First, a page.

Military Saints in Byzantium and Rus, 900-1200
The rulers of the Byzantine Empire and its commonwealth were protected both by their own soldiers and by a heavenly army: the military saints. The transformation of Saints George, Demetrios, Theodore and others into the patrons of imperial armies was one of the defining developments of religious life under the Macedonian emperors. This book provides a comprehensive study of military sainthood and its roots in late antiquity. The emergence of the cults is situated within a broader social context, in which mortal soldiers were equated with martyrs and martyrs of the early Church recruited to protect them on the battlefield. Dr White then traces the fate of these saints in early Rus, drawing on unpublished manuscripts and other under-utilised sources to discuss their veneration within the princely clan and their influence on the first native saints of Rus, Boris and Gleb, who eventually joined the ranks of their ancient counterparts.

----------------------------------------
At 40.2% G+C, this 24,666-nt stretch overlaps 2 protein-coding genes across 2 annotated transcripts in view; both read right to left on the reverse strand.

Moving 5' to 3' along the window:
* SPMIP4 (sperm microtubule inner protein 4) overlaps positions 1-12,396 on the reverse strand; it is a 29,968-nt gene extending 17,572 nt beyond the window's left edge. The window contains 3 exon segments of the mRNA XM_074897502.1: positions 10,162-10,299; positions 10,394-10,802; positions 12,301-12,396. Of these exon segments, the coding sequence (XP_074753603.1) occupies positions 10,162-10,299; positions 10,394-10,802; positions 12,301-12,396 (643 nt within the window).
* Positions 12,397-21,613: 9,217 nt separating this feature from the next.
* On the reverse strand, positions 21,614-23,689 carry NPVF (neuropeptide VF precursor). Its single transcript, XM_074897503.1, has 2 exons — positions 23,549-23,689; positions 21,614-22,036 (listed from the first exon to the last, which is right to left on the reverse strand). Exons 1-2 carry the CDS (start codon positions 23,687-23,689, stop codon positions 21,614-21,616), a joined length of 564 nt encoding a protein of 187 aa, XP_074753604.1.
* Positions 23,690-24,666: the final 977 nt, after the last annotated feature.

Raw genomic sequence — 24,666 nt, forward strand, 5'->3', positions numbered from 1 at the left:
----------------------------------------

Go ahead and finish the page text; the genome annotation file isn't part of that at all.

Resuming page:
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appear army associated attributes baptismal name Basil Basil II battle Bogoliubskii Boris and Gleb brothers Byzantium Cathedral chapter Christ Christian Chronicle Church of St conﬁrmed Constantine VII Constantinople cult dedicated depicted described diﬂicult discussed divine Dolgorukii early emperors emphasise enamels entry evidence feast day ﬁght ﬁghting ﬁgures ﬁrst founded frieze George George’s Gleb’s hagiography Herakleios holy warriors Hypatian chronicles icon iconography identiﬁed Ihid imperial inﬂuence intercession inverted hearts Kiev late antiquity Leo’s martyr and warrior martyr-warrior martyrdom martyrs Menologion Merkourios middle Byzantine mili military saints Monastery Monomakh Moscow Mother Nauka Novgorod oﬂices Passio patron saints Patronal signiﬁcance portraits pre-Mongol Primary Chronicle princely clan Prokopios protectors PSRL reﬂect religious Riurikids role seals similar Slavonic soldiers sources Sviatopolk Sviatoslav Symeon Metaphrastes Synaxarion tenth century texts Theodore Stratelates Theodore Teron Theodore’s Thessalonika traditions trans twelfth century veneration Vladimir Vladimir Monomakh Vsevolod Vyshgorod warfare Zhitiia